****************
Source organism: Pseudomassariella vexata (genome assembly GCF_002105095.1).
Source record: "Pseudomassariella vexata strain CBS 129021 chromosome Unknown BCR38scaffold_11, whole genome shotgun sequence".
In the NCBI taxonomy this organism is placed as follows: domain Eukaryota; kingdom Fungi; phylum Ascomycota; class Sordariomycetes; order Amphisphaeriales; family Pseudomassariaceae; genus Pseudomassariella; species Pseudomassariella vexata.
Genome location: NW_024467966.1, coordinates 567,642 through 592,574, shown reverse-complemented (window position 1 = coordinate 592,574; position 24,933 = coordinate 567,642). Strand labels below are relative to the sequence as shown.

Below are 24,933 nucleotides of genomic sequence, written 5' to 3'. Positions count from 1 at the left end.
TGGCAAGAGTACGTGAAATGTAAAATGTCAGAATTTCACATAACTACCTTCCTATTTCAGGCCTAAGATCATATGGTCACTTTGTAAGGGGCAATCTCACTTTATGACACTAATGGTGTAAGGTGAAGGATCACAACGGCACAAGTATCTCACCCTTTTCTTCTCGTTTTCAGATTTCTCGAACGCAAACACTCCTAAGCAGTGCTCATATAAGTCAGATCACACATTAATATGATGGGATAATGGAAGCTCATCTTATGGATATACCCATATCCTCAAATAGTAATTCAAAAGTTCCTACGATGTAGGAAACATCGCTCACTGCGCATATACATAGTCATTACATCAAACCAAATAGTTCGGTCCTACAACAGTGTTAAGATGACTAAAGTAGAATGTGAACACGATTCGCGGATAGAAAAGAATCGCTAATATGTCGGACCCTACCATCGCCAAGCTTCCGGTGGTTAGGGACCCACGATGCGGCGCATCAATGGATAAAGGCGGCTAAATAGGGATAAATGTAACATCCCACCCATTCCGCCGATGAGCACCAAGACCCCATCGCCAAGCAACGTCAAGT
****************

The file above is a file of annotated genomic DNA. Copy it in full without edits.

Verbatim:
Source organism: Pseudomassariella vexata (genome assembly GCF_002105095.1).
Source record: "Pseudomassariella vexata strain CBS 129021 chromosome Unknown BCR38scaffold_11, whole genome shotgun sequence".
In the NCBI taxonomy this organism is placed as follows: domain Eukaryota; kingdom Fungi; phylum Ascomycota; class Sordariomycetes; order Amphisphaeriales; family Pseudomassariaceae; genus Pseudomassariella; species Pseudomassariella vexata.
Genome location: NW_024467966.1, coordinates 567,642 through 592,574, shown reverse-complemented (window position 1 = coordinate 592,574; position 24,933 = coordinate 567,642). Strand labels below are relative to the sequence as shown.

Below are 24,933 nucleotides of genomic sequence, written 5' to 3'. Positions count from 1 at the left end.
TGGCAAGAGTACGTGAAATGTAAAATGTCAGAATTTCACATAACTACCTTCCTATTTCAGGCCTAAGATCATATGGTCACTTTGTAAGGGGCAATCTCACTTTATGACACTAATGGTGTAAGGTGAAGGATCACAACGGCACAAGTATCTCACCCTTTTCTTCTCGTTTTCAGATTTCTCGAACGCAAACACTCCTAAGCAGTGCTCATATAAGTCAGATCACACATTAATATGATGGGATAATGGAAGCTCATCTTATGGATATACCCATATCCTCAAATAGTAATTCAAAAGTTCCTACGATGTAGGAAACATCGCTCACTGCGCATATACATAGTCATTACATCAAACCAAATAGTTCGGTCCTACAACAGTGTTAAGATGACTAAAGTAGAATGTGAACACGATTCGCGGATAGAAAAGAATCGCTAATATGTCGGACCCTACCATCGCCAAGCTTCCGGTGGTTAGGGACCCACGATGCGGCGCATCAATGGATAAAGGCGGCTAAATAGGGATAAATGTAACATCCCACCCATTCCGCCGATGAGCACCAAGACCCCATCGCCAAGCAACGTCAAGT